Regulating Judges
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Regulating Judges

Beyond Independence and Accountability

Edited by Richard Devlin and Adam Dodek

Regulating Judges presents a novel approach to judicial studies. It goes beyond the traditional clash of judicial independence versus judicial accountability. Drawing on regulatory theory, Richard Devlin and Adam Dodek argue that judicial regulation is multi-faceted and requires us to consider the complex interplay of values, institutional norms, procedures, resources and outcomes. Inspired by this conceptual framework, the book invites scholars from 19 jurisdictions to describe and critique the regulatory regimes for a variety of countries from around the world.
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Chapter 4: ‘Fighting words’: regulating judges in Canada

Adam Dodek and Richard Devlin

Abstract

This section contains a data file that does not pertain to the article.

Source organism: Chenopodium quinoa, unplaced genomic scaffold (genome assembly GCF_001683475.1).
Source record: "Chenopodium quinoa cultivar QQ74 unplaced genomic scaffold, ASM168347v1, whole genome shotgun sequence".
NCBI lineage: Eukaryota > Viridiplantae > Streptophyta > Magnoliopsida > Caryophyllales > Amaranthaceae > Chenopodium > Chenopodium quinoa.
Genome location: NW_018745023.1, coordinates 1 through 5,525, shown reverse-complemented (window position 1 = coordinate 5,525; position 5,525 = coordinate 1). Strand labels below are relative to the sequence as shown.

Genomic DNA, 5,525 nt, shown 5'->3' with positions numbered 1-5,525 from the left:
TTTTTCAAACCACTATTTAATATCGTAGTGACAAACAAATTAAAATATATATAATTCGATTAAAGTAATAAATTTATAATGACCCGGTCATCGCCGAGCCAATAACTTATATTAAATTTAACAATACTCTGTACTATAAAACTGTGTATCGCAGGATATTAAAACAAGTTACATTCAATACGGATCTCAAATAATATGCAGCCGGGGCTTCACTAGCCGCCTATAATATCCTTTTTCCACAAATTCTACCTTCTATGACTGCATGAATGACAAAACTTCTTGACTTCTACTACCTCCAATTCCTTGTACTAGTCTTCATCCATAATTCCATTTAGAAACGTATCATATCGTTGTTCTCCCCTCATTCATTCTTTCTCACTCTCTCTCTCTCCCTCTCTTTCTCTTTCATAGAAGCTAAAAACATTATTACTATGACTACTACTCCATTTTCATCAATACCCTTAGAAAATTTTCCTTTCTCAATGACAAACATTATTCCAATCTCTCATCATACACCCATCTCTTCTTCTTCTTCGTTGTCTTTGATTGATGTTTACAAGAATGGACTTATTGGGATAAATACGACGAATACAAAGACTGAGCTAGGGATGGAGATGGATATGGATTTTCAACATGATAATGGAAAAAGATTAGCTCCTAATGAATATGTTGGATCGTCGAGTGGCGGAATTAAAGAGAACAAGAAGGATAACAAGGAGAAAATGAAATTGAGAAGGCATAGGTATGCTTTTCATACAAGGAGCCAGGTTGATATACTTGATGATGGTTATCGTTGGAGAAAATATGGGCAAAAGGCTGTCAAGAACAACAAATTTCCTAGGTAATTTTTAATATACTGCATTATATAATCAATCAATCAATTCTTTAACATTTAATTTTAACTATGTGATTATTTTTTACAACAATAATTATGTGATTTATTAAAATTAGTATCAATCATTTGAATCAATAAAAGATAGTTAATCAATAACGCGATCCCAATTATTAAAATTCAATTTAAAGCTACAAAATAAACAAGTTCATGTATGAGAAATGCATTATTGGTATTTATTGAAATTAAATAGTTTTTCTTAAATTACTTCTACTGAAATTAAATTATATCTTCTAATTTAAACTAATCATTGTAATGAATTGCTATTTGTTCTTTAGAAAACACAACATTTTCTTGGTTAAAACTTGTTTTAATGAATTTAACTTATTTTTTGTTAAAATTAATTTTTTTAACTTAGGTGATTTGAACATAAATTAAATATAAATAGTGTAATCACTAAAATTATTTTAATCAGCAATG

In this chapter, the authors adopt and deploy the regulatory pyramid proposed in the Introduction to this book. They argue that the pyramid functions very effectively to illustrate the complexity and contingency of judicial regulation in Canada. In particular they propose that Canada is an excellent case study of the complex mix of regulatory mechanisms – from self-regulation through accommodative regulation to external regulation – that are used to regulate a judiciary. They conclude by suggesting that while Canada has a relatively positive regulatory regime, there are several areas where improvement is urgently required, especially in the realms of appointments, discipline and evaluation.

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